The manager, who knows nothing of God’s grace, much less His judgment, thinks only about worldly comfort and his immediate future. And he is not above wasting (more?) of his master’s wealth to secure his future. The cleverness demonstrated by the manager was so impressive that, despite the dishonesty, the master actually commended the manager for his shrewdness in providing for his worldly comfort.
Jesus uses this parable to observe how the children of His kingdom are lazy and ungrateful in comparison to the children of the world. We have adoption into God’s family and are made heirs of God and fellow heirs with Christ as a free gift. Yet, when it comes to managing the wealth that our Father entrusts to our care, whether it be the Gospel, our churches, or, individually, our bodies, relationships, talents or wealth, we are not shrewd or wise compared with the sons of the world.
An employee asks: “What must I do?” “What is my wage?” “Is my job secure?” A child of God, by contrast, might ask: “What is my Father doing?” “How can I participate in His household, which is my inheritance?” A child believes: “Nothing can separate me from His love.”
“And I tell you, make friends for yourselves by means of unrighteous wealth, so that when it fails they may receive you into the eternal dwellings.” (Luke 16:9)
Jesus urges His Christians to plan ahead and make some friends! He urges us to use our lives, talents and wealth shrewdly, not dishonestly, but as children of light, to participate in Christ’s friend-making ministry to the world. Unlike the children of this world, who cannot take their wealth with them when they die, God will work through our lives, talents, and wealth to create treasure in His eternal kingdom, which treasure Jesus here calls friends.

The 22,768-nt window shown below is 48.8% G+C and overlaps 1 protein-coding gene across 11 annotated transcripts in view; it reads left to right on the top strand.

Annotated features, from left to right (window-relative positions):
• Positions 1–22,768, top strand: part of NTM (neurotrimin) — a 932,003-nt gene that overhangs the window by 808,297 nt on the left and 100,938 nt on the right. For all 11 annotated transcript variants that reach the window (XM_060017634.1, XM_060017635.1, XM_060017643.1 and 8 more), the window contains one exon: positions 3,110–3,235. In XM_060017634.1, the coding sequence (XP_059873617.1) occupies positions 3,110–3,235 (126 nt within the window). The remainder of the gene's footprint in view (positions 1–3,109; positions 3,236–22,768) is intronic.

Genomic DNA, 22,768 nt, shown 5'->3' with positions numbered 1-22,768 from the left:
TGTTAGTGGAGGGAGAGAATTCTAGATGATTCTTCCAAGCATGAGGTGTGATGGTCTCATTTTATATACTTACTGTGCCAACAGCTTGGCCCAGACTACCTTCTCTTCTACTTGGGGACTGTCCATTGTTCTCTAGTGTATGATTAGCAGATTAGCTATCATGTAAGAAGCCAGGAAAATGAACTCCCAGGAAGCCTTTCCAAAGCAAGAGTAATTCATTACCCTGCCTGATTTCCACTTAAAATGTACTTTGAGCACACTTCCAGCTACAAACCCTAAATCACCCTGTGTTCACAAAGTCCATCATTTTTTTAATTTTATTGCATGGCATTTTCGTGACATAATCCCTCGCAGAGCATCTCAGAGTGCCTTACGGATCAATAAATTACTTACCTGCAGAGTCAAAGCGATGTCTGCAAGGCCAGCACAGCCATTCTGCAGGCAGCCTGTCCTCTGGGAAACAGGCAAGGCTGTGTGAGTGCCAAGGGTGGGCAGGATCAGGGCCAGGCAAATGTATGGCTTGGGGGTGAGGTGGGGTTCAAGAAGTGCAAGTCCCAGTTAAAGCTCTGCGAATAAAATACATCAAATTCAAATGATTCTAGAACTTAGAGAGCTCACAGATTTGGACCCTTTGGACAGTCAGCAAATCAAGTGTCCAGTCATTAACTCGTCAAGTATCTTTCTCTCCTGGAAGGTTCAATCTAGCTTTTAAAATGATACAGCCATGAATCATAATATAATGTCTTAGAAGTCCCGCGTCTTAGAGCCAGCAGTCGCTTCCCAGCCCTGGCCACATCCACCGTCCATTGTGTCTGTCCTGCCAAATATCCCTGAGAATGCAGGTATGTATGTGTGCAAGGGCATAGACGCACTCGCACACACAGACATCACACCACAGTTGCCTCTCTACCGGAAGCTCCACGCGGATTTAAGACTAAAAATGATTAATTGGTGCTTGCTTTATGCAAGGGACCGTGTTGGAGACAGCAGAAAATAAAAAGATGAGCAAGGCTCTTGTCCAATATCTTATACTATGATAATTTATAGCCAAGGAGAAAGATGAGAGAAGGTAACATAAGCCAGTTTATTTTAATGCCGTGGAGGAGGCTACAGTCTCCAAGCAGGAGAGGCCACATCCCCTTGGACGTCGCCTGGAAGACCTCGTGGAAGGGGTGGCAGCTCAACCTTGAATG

We probably will meet a lot of friends in heaven who today we are not even aware of, who became Christians following some small contribution on our part of time, kindness, money, teaching, prayer, etc. As our Father’s children, there is no score card, no quota, or wage. We already have everything in Christ. This frees us to be wise managers in God’s kingdom, by abiding in Christ and His Word, by wisely managing the worldly blessings entrusted to us, by being faithful in the various vocations into which God has placed each of us, and by being attentive to openings to share the light of the Gospel of Jesus Christ our Lord with those around us.
Perhaps Jesus used the term “sons of light” to urge us to shine the light of the Gospel into a dark world. What this means as managers is that we can share the grace that God has given us in Christ and through temporal blessings with our neighbors so that Jesus may raise friends for us in His eternal kingdom.
There are many opportunities to participate in Christ’s friend-making ministry, including, for example:
- Supporting local churches;
- Supporting missionaries;
- Supporting seminaries and seminary students and Christian education;
- Supporting Christian charitable organizations which combine works of mercy with sharing the Gospel;
- Being active in a local church;
- Catechizing our children; and
- Inviting neighbors to church.
We probably could add several more opportunities which are worthy of mention. In any case, may Jesus grant us all a willing spirit of friendship, so that through us, the light of God’s love, grace and mercy might penetrate the lives of those around us who presently can see no further than their worldly circumstances. Father, in your good pleasure, make us your instruments through which we might gain many friends in Christ Jesus – the true and faithful friend of sinners. Amen.